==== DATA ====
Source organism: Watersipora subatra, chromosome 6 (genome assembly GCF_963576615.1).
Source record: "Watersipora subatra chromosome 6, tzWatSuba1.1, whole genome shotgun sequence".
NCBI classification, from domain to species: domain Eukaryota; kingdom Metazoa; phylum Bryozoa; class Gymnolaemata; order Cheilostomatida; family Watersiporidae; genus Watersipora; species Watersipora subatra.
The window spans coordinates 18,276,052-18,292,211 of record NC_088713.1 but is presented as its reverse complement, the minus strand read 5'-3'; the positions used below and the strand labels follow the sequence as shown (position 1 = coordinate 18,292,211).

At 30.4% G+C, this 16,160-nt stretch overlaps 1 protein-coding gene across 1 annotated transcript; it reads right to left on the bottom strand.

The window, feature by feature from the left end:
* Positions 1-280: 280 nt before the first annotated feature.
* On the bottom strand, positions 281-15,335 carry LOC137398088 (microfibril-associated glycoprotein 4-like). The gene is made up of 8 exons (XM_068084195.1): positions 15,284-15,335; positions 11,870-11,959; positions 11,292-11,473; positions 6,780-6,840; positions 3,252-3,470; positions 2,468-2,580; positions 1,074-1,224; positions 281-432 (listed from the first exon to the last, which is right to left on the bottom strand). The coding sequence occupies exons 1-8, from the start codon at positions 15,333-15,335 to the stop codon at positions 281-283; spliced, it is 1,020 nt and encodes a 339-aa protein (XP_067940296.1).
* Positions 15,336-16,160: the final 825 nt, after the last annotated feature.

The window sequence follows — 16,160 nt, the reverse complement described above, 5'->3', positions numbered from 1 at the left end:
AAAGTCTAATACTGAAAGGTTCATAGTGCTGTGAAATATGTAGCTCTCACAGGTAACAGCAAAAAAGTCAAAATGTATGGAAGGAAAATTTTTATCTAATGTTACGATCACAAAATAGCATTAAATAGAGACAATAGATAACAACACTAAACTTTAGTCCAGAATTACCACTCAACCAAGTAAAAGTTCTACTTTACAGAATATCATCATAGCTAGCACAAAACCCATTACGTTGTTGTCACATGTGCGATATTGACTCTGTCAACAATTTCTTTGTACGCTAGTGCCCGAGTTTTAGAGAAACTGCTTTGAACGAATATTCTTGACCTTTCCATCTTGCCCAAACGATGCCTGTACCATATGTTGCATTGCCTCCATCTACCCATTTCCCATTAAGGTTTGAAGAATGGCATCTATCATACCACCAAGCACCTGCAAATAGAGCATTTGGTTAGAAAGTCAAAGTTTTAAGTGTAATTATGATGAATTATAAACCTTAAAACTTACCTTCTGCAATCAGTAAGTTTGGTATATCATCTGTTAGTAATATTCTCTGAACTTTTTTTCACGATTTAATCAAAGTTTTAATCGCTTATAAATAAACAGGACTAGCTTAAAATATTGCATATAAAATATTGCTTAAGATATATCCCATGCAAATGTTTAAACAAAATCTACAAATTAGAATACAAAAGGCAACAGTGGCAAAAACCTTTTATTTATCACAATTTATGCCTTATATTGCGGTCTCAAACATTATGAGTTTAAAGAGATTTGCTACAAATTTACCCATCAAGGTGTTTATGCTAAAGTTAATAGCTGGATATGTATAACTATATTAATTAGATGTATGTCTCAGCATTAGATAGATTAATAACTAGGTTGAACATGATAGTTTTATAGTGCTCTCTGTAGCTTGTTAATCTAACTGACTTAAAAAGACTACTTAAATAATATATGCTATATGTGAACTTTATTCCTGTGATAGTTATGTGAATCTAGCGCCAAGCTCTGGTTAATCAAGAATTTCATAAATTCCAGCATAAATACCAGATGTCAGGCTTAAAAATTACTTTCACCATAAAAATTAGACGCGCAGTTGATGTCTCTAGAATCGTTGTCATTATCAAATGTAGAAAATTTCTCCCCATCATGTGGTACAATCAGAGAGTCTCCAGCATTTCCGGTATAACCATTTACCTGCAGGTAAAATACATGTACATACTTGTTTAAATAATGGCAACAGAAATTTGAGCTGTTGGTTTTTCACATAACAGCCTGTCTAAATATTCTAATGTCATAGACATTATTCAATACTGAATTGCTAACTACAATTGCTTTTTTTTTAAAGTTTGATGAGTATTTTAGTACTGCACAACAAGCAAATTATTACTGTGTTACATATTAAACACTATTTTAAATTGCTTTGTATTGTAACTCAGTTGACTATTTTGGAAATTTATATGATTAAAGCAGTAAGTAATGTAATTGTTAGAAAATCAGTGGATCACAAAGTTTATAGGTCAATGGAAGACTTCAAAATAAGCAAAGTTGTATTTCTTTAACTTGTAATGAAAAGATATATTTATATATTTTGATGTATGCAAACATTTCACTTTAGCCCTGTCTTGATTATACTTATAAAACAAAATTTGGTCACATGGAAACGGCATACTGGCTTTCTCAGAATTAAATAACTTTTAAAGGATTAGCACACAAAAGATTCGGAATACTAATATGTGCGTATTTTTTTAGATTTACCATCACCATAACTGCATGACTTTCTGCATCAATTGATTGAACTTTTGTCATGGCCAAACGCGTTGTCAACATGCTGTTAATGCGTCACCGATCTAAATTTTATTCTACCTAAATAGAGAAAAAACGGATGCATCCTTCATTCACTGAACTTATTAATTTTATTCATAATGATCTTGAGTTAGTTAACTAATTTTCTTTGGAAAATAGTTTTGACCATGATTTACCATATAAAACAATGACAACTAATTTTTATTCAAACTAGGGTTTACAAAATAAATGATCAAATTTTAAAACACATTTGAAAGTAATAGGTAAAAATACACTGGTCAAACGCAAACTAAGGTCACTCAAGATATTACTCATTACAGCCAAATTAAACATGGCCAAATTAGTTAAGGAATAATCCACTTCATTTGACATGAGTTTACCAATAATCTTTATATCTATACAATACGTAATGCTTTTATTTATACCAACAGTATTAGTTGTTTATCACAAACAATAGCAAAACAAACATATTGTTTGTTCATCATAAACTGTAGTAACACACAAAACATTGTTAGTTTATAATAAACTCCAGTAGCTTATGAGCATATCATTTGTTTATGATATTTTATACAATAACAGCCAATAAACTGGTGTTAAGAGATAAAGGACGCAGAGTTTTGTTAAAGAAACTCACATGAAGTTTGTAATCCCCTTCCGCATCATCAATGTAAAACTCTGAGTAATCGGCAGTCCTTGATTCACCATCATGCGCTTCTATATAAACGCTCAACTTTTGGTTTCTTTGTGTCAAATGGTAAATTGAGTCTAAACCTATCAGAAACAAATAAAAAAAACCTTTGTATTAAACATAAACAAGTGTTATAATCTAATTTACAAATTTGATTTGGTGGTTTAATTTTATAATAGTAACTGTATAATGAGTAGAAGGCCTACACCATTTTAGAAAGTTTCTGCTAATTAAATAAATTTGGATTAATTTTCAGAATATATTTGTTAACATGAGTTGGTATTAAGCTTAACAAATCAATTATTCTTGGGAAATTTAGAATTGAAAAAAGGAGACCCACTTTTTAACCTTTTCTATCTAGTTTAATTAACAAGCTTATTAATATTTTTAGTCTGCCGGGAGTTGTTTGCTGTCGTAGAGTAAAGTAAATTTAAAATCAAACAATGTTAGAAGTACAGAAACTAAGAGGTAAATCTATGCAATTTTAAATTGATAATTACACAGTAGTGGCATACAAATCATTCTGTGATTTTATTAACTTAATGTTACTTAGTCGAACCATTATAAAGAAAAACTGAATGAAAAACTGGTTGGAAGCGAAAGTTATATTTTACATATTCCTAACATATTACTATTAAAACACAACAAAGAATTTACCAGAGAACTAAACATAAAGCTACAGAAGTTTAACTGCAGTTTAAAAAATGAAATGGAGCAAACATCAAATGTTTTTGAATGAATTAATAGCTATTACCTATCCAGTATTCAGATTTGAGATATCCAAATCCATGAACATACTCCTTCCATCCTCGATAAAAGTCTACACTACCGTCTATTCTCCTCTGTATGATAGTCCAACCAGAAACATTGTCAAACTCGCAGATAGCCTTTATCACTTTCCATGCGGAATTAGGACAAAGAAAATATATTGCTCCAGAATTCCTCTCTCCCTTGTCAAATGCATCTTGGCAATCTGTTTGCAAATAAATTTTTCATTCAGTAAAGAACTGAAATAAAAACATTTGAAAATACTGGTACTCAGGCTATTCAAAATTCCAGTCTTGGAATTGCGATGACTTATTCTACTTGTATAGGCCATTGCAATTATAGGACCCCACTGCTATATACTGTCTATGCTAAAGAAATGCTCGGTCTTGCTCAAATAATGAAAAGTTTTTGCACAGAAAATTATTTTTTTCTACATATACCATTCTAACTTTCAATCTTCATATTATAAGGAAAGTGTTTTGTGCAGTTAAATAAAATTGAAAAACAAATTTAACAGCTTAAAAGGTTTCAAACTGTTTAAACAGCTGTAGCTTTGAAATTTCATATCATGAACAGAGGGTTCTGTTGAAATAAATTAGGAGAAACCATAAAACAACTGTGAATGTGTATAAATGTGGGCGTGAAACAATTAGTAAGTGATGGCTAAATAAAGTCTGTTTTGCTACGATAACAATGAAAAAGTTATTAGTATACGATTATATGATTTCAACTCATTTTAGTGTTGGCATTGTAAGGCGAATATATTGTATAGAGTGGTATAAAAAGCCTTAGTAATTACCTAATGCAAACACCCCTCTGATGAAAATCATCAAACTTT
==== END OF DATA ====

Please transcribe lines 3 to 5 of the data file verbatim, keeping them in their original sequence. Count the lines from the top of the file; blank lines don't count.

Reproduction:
NCBI classification, from domain to species: domain Eukaryota; kingdom Metazoa; phylum Bryozoa; class Gymnolaemata; order Cheilostomatida; family Watersiporidae; genus Watersipora; species Watersipora subatra.
The window spans coordinates 18,276,052-18,292,211 of record NC_088713.1 but is presented as its reverse complement, the minus strand read 5'-3'; the positions used below and the strand labels follow the sequence as shown (position 1 = coordinate 18,292,211).

At 30.4% G+C, this 16,160-nt stretch overlaps 1 protein-coding gene across 1 annotated transcript; it reads right to left on the bottom strand.